So I got to work (cutting everything in sight, obviously), but I was quickly stopped by my seventy-six year old grandmother who burst out the door of her house and said, “I don’t want that cut!” After a lengthy discussion about the differences between plants and weeds (which didn’t clarify too much for me) I went back to work. The rest of the time I was out there I kept thinking, “How the heck am I supposed to know what is a weed and what isn’t?”
Being the one person on earth who takes EVERY thought much too far, I got to thinking, “How the heck am I supposed to know what is good and what isn’t? How am I supposed to know what’s true and what isn’t?” I’m not talking bout Satan and Jesus here. Satan is bad. Jesus is good. Satan tells lies. Jesus tells the Truth.
But what about when things get hazy?
Are you supposed to go to this college or that? Are you supposed to tell someone this piece of advice or not? Do you hang out with this person or not? Am I supposed to be a lawyer or a writer?
Men far greater than I have written books that go into tremendous detail on each of these subjects; however, I hope that this will serve as a starting point for all of them.
When we weigh those options in our head, we’re clearly trying to figure out which one is the “good” one. If you’re a Christian (even if you’re not, you’ll see that the rest of my argument applies to you on a basic level) you’re trying to figure out which avenue is the path of Christ.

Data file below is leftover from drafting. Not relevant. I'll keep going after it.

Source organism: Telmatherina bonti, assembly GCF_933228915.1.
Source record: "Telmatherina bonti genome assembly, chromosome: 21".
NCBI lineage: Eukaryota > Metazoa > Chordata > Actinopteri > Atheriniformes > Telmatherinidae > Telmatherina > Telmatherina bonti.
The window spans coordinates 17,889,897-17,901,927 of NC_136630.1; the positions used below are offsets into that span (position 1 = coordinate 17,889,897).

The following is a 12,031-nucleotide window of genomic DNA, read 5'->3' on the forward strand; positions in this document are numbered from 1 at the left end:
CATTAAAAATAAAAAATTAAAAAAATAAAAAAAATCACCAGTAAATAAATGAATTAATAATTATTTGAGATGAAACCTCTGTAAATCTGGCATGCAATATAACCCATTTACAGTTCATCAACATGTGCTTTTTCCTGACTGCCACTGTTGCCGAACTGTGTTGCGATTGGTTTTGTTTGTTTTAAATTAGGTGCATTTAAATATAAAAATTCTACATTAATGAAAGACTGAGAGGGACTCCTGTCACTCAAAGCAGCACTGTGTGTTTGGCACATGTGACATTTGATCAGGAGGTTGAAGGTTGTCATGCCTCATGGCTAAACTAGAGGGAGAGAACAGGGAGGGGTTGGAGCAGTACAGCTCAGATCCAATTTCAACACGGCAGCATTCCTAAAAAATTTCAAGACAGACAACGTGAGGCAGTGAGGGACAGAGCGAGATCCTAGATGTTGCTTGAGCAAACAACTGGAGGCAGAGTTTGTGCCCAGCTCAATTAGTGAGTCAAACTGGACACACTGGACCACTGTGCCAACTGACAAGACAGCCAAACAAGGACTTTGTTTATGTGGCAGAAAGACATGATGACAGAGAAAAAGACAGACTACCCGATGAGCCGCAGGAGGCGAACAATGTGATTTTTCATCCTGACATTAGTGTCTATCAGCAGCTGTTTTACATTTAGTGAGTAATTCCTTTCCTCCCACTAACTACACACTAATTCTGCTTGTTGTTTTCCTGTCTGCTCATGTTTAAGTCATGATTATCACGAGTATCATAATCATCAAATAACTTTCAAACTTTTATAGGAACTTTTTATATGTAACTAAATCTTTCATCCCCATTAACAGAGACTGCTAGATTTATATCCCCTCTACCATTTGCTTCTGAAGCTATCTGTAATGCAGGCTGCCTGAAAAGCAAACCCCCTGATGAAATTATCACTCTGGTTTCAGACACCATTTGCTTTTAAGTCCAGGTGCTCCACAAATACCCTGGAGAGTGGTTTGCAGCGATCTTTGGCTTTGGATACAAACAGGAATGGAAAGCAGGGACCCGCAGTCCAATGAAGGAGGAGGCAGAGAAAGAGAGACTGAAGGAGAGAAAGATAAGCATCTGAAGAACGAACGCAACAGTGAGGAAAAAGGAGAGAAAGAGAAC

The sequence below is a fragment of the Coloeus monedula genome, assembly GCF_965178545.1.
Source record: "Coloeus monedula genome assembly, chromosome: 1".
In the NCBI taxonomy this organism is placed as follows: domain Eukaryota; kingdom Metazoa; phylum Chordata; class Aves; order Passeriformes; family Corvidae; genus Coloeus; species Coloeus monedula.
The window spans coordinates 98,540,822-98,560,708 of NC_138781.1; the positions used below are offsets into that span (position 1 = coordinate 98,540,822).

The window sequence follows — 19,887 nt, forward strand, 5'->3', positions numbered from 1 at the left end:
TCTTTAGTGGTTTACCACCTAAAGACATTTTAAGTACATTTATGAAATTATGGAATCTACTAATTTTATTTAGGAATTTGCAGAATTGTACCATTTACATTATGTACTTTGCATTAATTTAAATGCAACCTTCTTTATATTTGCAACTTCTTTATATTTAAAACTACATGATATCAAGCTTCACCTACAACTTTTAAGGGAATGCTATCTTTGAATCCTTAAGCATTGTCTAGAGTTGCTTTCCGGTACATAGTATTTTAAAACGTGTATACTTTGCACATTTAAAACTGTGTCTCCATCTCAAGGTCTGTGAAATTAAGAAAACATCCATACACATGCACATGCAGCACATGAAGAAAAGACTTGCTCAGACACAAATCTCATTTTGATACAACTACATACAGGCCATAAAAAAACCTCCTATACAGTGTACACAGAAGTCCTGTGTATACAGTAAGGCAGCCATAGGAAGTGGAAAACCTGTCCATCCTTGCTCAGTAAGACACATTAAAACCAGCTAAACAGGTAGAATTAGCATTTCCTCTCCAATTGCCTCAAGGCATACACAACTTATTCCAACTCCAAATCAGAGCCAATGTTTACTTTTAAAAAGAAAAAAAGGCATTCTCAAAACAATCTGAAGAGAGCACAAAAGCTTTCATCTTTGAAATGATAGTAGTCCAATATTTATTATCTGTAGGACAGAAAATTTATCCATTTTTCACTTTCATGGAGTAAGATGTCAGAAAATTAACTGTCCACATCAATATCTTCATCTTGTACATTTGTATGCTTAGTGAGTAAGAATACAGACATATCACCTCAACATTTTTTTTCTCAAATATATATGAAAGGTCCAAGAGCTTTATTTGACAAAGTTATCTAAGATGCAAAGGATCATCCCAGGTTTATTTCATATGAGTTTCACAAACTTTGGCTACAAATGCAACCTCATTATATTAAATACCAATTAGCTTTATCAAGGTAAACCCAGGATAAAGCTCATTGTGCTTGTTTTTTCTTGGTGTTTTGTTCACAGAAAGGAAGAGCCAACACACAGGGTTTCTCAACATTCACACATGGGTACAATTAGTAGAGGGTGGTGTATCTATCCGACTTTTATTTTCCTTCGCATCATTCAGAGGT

I would suggest, as humbly as I can, that what we are truly in search of is the decision of power. I’m not talking about “We’re looking for the decision that will lead us into a position of power,” (though that may sometimes be the underlying case). I mean that at the end of the day we want to make choices that carry weight. We’re all in desperate hope of finding some sort of truth. When we are met with two equal decisions, we judge them with the mindset of “Which of these two things is combustible? Which of these is going somewhere?”